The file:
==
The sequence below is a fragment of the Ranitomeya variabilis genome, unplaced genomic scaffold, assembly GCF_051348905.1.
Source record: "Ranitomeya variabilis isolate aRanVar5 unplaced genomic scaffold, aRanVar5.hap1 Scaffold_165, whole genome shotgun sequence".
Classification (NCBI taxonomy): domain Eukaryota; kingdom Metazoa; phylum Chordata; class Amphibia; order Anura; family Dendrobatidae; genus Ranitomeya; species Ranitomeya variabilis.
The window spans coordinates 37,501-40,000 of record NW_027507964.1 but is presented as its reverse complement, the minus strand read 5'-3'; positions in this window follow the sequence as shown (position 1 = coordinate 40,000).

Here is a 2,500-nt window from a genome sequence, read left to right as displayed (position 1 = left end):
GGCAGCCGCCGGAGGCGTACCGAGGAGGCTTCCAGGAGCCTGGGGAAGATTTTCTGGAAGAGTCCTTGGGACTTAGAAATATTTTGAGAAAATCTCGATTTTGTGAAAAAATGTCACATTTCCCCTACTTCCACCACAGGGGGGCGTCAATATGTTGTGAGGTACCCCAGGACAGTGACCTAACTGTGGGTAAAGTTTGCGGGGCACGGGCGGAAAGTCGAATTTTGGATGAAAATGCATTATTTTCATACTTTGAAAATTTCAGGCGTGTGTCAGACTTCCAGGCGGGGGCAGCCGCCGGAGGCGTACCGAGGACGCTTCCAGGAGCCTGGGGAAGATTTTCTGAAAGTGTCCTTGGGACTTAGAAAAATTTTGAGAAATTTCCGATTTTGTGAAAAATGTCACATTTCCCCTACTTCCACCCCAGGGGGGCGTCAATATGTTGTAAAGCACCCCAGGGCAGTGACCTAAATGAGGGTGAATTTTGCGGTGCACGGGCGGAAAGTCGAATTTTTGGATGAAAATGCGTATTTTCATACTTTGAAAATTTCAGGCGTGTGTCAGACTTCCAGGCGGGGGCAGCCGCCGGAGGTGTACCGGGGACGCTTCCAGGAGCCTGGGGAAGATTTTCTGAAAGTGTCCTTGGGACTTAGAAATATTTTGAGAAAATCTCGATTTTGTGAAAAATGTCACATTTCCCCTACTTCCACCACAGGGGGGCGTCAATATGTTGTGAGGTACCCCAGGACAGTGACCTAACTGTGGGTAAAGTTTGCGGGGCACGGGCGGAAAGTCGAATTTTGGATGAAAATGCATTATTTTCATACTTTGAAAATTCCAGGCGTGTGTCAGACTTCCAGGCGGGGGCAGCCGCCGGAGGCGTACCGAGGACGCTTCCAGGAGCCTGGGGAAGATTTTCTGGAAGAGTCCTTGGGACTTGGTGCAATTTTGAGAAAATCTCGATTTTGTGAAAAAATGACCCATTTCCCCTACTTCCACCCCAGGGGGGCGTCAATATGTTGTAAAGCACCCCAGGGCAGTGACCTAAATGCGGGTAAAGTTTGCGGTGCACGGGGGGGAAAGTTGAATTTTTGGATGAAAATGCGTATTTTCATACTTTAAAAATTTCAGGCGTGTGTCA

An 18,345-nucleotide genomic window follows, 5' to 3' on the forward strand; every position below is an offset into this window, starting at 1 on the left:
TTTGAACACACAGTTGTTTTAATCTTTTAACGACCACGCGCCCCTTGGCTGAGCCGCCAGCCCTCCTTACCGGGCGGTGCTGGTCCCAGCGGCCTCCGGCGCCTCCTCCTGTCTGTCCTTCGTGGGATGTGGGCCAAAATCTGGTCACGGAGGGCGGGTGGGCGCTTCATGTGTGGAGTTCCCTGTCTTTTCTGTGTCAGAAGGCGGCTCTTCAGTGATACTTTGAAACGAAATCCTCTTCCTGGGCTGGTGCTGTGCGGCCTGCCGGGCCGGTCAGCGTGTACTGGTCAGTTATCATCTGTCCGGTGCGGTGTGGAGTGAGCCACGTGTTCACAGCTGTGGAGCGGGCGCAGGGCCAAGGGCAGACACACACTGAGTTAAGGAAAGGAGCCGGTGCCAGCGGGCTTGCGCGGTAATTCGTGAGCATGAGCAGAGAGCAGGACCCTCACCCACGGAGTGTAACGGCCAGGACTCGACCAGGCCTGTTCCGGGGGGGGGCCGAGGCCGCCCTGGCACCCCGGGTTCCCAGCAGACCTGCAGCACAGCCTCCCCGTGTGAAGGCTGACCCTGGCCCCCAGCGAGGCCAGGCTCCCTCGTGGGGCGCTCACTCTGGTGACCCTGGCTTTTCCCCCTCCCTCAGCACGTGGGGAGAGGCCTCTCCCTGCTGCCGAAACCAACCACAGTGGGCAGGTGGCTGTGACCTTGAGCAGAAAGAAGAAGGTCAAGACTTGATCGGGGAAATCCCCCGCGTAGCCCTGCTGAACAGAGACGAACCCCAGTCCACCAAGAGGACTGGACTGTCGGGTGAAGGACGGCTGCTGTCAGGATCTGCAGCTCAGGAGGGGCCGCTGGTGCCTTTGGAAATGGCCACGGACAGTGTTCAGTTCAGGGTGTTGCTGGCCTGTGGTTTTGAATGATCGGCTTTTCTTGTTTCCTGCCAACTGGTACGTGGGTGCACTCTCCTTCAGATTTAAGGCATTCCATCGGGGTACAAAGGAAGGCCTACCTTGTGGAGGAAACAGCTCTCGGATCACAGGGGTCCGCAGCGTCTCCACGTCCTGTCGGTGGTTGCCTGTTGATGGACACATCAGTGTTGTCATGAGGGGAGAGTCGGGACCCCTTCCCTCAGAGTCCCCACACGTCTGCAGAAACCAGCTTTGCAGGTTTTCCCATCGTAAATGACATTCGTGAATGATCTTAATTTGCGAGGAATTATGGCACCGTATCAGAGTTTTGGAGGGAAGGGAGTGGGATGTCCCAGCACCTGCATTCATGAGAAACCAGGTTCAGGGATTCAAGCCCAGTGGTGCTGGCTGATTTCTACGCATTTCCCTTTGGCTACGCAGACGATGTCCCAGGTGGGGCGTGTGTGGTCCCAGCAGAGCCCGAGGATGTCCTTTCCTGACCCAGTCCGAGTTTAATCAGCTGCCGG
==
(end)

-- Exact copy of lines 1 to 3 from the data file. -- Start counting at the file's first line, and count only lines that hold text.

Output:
The sequence below is a fragment of the Ranitomeya variabilis genome, unplaced genomic scaffold, assembly GCF_051348905.1.
Source record: "Ranitomeya variabilis isolate aRanVar5 unplaced genomic scaffold, aRanVar5.hap1 Scaffold_165, whole genome shotgun sequence".
Classification (NCBI taxonomy): domain Eukaryota; kingdom Metazoa; phylum Chordata; class Amphibia; order Anura; family Dendrobatidae; genus Ranitomeya; species Ranitomeya variabilis.